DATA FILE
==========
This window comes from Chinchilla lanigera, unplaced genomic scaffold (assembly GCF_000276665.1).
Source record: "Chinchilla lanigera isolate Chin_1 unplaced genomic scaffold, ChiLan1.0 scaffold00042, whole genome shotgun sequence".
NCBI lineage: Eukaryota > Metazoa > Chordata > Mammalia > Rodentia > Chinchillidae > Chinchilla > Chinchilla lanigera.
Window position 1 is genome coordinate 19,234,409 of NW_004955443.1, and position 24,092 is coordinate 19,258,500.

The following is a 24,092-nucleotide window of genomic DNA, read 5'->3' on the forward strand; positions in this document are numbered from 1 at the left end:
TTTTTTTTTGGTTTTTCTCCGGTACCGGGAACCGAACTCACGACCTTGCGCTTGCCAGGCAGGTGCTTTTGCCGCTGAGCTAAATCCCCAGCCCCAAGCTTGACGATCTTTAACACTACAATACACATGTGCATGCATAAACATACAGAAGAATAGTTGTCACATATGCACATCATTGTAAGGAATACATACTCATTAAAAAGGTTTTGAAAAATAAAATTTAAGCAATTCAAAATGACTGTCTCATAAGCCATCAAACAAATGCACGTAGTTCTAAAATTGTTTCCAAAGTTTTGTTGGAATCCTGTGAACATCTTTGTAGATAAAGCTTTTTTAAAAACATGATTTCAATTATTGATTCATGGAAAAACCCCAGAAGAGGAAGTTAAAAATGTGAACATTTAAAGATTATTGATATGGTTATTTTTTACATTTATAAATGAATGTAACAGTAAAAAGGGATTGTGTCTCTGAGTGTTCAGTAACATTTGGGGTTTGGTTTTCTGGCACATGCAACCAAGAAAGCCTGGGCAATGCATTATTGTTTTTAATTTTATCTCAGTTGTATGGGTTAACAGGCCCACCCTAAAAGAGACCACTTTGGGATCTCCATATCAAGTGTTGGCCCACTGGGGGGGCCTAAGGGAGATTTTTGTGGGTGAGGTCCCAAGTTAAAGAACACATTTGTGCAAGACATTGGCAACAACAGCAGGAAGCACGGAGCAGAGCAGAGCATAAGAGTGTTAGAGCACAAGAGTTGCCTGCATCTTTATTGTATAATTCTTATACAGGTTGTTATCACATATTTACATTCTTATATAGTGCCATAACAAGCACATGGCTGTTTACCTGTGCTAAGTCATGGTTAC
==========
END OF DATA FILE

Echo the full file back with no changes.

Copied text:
This window comes from Chinchilla lanigera, unplaced genomic scaffold (assembly GCF_000276665.1).
Source record: "Chinchilla lanigera isolate Chin_1 unplaced genomic scaffold, ChiLan1.0 scaffold00042, whole genome shotgun sequence".
NCBI lineage: Eukaryota > Metazoa > Chordata > Mammalia > Rodentia > Chinchillidae > Chinchilla > Chinchilla lanigera.
Window position 1 is genome coordinate 19,234,409 of NW_004955443.1, and position 24,092 is coordinate 19,258,500.

The following is a 24,092-nucleotide window of genomic DNA, read 5'->3' on the forward strand; positions in this document are numbered from 1 at the left end:
TTTTTTTTTGGTTTTTCTCCGGTACCGGGAACCGAACTCACGACCTTGCGCTTGCCAGGCAGGTGCTTTTGCCGCTGAGCTAAATCCCCAGCCCCAAGCTTGACGATCTTTAACACTACAATACACATGTGCATGCATAAACATACAGAAGAATAGTTGTCACATATGCACATCATTGTAAGGAATACATACTCATTAAAAAGGTTTTGAAAAATAAAATTTAAGCAATTCAAAATGACTGTCTCATAAGCCATCAAACAAATGCACGTAGTTCTAAAATTGTTTCCAAAGTTTTGTTGGAATCCTGTGAACATCTTTGTAGATAAAGCTTTTTTAAAAACATGATTTCAATTATTGATTCATGGAAAAACCCCAGAAGAGGAAGTTAAAAATGTGAACATTTAAAGATTATTGATATGGTTATTTTTTACATTTATAAATGAATGTAACAGTAAAAAGGGATTGTGTCTCTGAGTGTTCAGTAACATTTGGGGTTTGGTTTTCTGGCACATGCAACCAAGAAAGCCTGGGCAATGCATTATTGTTTTTAATTTTATCTCAGTTGTATGGGTTAACAGGCCCACCCTAAAAGAGACCACTTTGGGATCTCCATATCAAGTGTTGGCCCACTGGGGGGGCCTAAGGGAGATTTTTGTGGGTGAGGTCCCAAGTTAAAGAACACATTTGTGCAAGACATTGGCAACAACAGCAGGAAGCACGGAGCAGAGCAGAGCATAAGAGTGTTAGAGCACAAGAGTTGCCTGCATCTTTATTGTATAATTCTTATACAGGTTGTTATCACATATTTACATTCTTATATAGTGCCATAACAAGCACATGGCTGTTTACCTGTGCTAAGTCATGGTTAC